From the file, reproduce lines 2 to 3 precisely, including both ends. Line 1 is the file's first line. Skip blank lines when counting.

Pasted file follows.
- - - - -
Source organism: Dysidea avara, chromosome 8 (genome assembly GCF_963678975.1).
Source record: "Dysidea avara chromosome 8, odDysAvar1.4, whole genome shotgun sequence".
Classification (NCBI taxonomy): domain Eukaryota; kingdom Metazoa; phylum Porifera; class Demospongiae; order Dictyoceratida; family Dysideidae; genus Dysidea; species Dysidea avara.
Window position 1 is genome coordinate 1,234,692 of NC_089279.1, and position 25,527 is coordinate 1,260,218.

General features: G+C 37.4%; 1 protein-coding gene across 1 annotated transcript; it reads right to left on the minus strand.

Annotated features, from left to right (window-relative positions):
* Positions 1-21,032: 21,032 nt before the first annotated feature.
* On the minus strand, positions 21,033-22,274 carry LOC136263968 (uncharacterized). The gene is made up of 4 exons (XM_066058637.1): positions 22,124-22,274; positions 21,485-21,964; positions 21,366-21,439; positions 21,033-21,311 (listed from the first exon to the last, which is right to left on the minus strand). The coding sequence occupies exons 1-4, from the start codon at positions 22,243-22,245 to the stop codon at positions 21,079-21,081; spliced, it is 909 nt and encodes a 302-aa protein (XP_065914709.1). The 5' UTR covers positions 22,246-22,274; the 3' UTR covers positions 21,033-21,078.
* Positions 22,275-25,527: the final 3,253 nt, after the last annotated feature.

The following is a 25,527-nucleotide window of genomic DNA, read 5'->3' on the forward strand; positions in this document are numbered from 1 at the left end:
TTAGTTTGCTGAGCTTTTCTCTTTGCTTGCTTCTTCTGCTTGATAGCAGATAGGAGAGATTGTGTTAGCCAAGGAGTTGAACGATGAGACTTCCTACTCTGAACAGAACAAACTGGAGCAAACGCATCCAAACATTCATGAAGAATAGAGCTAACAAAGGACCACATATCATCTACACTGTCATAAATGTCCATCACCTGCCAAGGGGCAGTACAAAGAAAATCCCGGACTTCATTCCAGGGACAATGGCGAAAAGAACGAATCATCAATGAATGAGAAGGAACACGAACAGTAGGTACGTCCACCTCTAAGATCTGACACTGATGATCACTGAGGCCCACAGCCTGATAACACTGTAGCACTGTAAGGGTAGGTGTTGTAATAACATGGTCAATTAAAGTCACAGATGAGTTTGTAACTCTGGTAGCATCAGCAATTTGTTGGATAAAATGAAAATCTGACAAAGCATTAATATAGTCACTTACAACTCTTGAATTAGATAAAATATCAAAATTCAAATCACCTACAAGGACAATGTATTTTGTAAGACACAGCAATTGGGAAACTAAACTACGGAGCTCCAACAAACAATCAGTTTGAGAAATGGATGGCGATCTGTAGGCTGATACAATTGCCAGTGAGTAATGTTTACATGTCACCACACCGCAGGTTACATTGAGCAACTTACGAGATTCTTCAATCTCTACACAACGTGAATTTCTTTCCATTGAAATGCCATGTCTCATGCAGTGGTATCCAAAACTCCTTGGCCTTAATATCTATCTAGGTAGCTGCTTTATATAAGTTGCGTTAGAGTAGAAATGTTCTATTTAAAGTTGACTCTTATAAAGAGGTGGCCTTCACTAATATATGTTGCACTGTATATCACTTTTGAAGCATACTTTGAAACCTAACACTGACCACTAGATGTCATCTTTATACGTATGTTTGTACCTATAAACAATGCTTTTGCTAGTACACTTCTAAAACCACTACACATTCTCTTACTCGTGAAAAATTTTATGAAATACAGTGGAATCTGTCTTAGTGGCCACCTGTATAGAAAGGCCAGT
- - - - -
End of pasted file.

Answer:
Source record: "Dysidea avara chromosome 8, odDysAvar1.4, whole genome shotgun sequence".
Classification (NCBI taxonomy): domain Eukaryota; kingdom Metazoa; phylum Porifera; class Demospongiae; order Dictyoceratida; family Dysideidae; genus Dysidea; species Dysidea avara.